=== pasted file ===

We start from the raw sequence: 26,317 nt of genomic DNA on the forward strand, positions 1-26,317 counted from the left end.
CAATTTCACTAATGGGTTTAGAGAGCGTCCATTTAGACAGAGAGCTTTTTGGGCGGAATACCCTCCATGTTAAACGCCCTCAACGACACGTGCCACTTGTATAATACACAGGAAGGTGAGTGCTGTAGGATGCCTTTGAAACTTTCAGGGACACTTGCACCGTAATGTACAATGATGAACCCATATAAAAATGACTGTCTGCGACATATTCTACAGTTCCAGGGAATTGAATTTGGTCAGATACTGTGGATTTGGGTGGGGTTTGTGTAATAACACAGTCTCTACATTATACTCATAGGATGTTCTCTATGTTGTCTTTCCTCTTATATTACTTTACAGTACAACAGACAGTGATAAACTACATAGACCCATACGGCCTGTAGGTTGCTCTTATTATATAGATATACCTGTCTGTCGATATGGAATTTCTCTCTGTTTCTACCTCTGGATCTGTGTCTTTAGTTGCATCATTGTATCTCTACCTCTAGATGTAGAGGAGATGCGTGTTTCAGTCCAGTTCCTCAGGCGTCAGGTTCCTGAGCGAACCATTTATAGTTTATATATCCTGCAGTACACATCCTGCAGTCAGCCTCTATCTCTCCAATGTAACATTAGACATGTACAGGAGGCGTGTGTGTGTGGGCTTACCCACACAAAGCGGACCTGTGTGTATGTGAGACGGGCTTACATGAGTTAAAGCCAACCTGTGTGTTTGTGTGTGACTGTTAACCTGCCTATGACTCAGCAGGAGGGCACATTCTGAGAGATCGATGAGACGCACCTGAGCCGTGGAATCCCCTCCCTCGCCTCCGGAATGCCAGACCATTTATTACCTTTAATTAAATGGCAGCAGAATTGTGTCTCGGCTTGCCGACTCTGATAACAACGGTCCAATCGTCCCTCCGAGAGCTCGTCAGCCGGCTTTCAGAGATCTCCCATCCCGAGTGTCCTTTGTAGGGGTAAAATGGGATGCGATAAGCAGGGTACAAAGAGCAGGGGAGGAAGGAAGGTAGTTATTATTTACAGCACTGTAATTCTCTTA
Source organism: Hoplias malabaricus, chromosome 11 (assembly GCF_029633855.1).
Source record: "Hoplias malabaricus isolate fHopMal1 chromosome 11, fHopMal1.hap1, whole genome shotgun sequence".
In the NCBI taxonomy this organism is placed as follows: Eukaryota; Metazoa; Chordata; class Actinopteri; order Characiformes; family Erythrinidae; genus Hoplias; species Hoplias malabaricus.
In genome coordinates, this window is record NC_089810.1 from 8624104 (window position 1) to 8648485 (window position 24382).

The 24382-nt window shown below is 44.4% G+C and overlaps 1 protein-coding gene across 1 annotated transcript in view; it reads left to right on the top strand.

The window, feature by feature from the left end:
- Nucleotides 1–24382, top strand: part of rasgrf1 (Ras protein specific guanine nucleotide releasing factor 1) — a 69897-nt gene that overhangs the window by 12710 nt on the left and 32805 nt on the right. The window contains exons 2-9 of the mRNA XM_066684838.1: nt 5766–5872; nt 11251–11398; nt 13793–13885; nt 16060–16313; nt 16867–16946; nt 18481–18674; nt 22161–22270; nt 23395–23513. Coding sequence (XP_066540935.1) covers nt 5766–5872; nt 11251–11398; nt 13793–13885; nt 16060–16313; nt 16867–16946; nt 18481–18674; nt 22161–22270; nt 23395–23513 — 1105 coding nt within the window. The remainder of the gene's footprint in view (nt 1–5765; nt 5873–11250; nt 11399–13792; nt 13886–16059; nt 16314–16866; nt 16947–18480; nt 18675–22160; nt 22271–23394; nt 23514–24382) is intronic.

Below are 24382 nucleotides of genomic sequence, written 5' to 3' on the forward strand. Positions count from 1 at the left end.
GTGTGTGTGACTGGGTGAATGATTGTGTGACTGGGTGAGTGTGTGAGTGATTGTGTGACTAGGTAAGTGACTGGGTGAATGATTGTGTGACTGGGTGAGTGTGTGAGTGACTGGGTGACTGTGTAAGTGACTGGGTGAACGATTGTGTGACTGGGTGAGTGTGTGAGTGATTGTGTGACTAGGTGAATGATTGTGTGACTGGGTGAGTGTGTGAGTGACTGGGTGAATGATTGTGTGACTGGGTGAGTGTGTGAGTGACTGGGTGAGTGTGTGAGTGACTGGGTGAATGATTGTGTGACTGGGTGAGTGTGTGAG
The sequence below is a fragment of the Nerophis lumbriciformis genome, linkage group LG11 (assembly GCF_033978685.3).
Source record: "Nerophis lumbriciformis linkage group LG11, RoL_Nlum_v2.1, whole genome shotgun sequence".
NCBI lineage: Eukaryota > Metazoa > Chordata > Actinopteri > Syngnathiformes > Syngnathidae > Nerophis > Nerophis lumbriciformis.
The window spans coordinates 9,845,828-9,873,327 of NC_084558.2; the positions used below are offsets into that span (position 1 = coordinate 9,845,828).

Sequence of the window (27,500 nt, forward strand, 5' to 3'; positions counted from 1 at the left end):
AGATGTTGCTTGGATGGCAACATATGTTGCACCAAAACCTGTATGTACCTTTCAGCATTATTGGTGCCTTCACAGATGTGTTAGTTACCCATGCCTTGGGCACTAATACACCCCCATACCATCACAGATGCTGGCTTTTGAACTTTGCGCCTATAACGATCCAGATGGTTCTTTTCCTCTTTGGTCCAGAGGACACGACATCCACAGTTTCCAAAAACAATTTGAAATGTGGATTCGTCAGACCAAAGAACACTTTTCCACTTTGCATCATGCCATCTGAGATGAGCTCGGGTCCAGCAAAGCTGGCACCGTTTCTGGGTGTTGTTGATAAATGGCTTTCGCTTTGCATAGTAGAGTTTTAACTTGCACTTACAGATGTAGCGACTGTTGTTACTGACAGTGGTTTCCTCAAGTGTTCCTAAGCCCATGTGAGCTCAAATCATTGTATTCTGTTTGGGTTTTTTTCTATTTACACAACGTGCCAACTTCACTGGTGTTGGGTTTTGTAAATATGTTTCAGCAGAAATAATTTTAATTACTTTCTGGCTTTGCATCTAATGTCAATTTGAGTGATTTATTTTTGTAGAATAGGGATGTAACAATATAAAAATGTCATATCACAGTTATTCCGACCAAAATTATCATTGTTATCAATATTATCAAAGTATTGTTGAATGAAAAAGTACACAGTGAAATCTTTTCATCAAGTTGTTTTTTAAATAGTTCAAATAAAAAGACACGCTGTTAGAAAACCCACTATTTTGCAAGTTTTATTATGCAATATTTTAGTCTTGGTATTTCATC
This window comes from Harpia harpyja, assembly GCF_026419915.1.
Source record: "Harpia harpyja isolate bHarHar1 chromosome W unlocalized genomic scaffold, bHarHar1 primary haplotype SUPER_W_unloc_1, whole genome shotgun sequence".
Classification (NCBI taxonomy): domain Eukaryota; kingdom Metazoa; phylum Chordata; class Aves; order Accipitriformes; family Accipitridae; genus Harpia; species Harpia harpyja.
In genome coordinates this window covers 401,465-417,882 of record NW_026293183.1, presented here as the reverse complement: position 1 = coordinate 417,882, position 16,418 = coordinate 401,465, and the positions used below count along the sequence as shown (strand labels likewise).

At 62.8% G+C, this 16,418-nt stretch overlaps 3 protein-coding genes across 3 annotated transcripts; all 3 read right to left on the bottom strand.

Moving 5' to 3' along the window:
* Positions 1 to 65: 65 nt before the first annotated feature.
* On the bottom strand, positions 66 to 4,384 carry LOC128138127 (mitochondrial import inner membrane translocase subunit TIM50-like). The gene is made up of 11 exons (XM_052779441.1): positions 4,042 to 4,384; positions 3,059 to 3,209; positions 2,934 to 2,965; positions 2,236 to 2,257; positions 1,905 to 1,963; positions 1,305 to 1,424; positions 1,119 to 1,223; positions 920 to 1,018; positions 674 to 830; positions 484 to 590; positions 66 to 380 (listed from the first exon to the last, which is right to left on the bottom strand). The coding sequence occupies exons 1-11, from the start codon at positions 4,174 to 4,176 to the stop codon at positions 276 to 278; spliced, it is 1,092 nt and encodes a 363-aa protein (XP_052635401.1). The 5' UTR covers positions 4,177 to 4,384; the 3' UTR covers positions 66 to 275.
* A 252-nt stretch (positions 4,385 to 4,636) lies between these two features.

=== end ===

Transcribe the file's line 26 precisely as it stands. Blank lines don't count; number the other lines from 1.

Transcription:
* A 252-nt stretch (positions 4,385 to 4,636) lies between these two features.